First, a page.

Only the brave can change the game
Robert Lewandowski: the super sportsman
Lewandowski’s game excels in many different areas. He is as technically adept with the ball as any Brazilian star and as athletic as an Olympic decathlete. He can score from any distance, leaves world-class defenders in despair, is an initiator and a driving force. Athleticism is a crucial factor in Lewandowski’s game – his physical power intimidates every opponent.
How and at what point did you realise that athleticism was at least as important as technique?
Robert Lewandowski: I was 23 or 24 when I first became really aware that my physical fitness had an effect on my performance on the field. That was a groundbreaking moment for me.
Can you calculate what contribution your fitness makes to your scoring record?
I think every goal is 50% athleticism.
Have you been influenced by other players in the past?
Of course I had role models, but I think it’s much more important to go your own way and not to watch others too much – after all, everyone is unique.
What advice would you give to young sportsmen and women?
It takes a lot of discipline and positive thinking. No matter how much talent you have, you must work hard to be successful. But at some point, the work will pay off.
Karl-Heinz Rummenigge: world-class at all levels
In the 1980s Karl-Heinz Rummenigge was considered one of the best players in the world. Since 2002 he has been chairman of FC Bayern Munich, responsible among other things for the areas of sport, media and brand, and has shaped an era in the club’s history. One of the most important decisions for the future of the club was the construction of the Allianz Arena, which was opened in 2005.
Has there been a particular moment when you felt that you could give people at Bayern Munich a special boost?
Karl-Heinz Rummenigge: I believe that, as chairman, you must support your employees and players, especially in difficult times. The most recent example is the coronavirus crisis. It was and is important at this time that we deal seriously with the crisis, that we fulfil our function as a role model for employees, players and supporters, that we create and communicate safety and perspective.
When did you know that you would shape an era at FC Bayern?
When the professional football operation was spun off into a joint-stock company in 2002, Franz Beckenbauer, Uli Hoeneß, Karl Hopfner and I had the feeling that something very special could now emerge here. The reason for establishing FC Bayern Munich AG was the construction of the Allianz Arena, which was in development at the time. It was perhaps the most important key to our current successes.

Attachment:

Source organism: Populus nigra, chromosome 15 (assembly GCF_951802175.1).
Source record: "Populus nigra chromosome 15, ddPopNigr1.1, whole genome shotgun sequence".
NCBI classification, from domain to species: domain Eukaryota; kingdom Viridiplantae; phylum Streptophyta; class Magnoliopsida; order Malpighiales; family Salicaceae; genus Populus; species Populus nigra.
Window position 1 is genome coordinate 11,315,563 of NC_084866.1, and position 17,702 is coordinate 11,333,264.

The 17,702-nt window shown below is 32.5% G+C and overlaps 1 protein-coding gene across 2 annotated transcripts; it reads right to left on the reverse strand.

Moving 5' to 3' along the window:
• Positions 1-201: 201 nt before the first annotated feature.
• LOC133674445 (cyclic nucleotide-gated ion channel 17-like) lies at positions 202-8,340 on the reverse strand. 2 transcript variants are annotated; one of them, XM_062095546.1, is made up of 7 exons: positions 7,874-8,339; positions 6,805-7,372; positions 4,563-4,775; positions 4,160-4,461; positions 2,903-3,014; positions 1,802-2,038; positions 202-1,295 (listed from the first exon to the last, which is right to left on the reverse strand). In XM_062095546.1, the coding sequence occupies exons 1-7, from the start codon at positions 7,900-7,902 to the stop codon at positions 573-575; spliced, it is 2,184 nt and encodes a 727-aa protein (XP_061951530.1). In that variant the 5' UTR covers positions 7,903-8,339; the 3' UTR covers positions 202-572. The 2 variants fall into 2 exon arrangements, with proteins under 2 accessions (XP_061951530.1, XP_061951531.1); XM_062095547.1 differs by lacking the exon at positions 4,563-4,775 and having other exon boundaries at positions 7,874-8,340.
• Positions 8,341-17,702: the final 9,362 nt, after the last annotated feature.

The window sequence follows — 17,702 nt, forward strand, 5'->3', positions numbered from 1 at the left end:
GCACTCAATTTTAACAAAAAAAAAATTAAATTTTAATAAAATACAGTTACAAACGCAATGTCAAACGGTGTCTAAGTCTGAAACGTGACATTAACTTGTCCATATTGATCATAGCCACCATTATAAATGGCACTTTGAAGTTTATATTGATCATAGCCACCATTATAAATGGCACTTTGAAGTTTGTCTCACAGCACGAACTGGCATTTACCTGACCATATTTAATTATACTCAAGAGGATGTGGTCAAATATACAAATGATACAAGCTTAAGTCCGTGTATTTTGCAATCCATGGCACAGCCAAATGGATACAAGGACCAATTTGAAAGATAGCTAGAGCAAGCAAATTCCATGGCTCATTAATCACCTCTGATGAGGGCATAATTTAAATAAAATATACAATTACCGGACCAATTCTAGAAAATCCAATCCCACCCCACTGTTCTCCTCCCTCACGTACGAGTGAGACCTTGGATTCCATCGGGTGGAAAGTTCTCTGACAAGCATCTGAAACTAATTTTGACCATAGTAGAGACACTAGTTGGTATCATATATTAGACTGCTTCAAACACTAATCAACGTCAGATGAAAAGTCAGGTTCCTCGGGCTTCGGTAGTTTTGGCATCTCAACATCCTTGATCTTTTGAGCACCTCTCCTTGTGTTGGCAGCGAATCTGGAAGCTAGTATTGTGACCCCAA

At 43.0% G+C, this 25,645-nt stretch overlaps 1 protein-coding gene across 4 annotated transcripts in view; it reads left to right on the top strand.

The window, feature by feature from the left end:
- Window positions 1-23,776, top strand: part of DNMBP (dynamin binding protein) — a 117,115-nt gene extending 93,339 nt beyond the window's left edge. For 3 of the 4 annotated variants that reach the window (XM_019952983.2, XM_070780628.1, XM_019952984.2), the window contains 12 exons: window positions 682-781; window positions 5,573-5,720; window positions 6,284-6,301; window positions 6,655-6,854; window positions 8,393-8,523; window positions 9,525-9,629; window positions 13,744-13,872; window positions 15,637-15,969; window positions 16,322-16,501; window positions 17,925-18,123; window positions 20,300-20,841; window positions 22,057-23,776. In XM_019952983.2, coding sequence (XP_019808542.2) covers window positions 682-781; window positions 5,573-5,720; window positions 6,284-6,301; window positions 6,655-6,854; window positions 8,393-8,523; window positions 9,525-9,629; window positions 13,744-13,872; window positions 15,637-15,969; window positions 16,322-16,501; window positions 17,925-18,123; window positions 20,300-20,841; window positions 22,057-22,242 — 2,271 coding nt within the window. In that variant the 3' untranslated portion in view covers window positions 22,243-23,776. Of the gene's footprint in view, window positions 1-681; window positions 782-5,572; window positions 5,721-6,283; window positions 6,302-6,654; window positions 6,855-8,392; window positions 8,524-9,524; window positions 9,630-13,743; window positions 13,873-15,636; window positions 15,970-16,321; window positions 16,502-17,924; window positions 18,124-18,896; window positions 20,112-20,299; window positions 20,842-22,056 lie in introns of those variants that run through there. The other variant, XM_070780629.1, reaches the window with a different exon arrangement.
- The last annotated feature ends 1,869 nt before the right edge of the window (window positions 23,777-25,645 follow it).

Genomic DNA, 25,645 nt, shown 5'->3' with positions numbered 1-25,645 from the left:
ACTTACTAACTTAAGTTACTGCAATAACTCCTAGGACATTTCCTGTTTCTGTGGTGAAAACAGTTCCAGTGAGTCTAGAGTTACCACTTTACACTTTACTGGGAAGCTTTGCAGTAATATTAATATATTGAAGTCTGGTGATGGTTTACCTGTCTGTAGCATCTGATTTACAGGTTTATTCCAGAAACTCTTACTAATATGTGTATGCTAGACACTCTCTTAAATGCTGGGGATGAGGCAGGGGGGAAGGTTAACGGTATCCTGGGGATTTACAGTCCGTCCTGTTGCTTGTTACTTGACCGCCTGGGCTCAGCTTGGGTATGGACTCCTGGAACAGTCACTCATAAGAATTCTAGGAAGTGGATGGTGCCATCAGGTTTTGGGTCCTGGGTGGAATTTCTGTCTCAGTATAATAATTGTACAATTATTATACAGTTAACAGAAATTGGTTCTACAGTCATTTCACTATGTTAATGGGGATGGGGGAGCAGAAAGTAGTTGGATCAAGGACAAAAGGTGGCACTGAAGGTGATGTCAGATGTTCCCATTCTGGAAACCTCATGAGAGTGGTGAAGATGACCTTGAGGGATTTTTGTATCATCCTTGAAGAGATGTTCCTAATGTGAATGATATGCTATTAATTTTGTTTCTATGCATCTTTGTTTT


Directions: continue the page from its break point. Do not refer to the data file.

How do you make progress in a club?
Basically, you always have to keep your eyes and ears open for modern developments. You must recognise and anticipate trends on and off the pitch and select and take those that are relevant to your own success. That is the only way to establish yourself as a benchmark.
What role does the joy of success play in your second career?
The joy of success was more directly tangible in my time as a player – you were responsible for success on the pitch and, of course, you felt the joy in that immediately. In management you bear overall responsibility for other issues too. The marketing, the finances, the values that the club communicates. But that also only works if success makes you happy. And I enjoy winning titles today just as much as I used to.
Serge Gnabry: inspired all-rounder
Creative, smart, brilliant on the ball – that’s Serge Gnabry. For the young winger, FC Bayern was the game changer. Not only has his outstanding game been nurtured here, but he has also achieved great success. That’s precisely because a progressive mindset is part of the famous Bayern DNA, and the club therefore becomes a game changer for young talent.
Can you remember the moment when you felt that your career would get a very special boost at Bayern Munich?
Serge Gnabry: At my first training session I immediately noticed that the ambition here is quite different. The intensity and the extremely high quality have already impressed me. I felt from day one that FC Bayern was something special and that I really had to up my game.
What has helped you make this great step forward in terms of development?
The realisation that I need to accept the competition, that I must work even harder to be able to keep up here. Here you learn that you have to live it.
What made you decide to play for Bayern Munich?
The club’s history, its great successes and the players who play here. I always want to play at the top level and to win as many titles as possible – Bayern is the perfect club for that. Another reason was that I already knew some of the players from when I was younger, which of course made it easier for me to start here.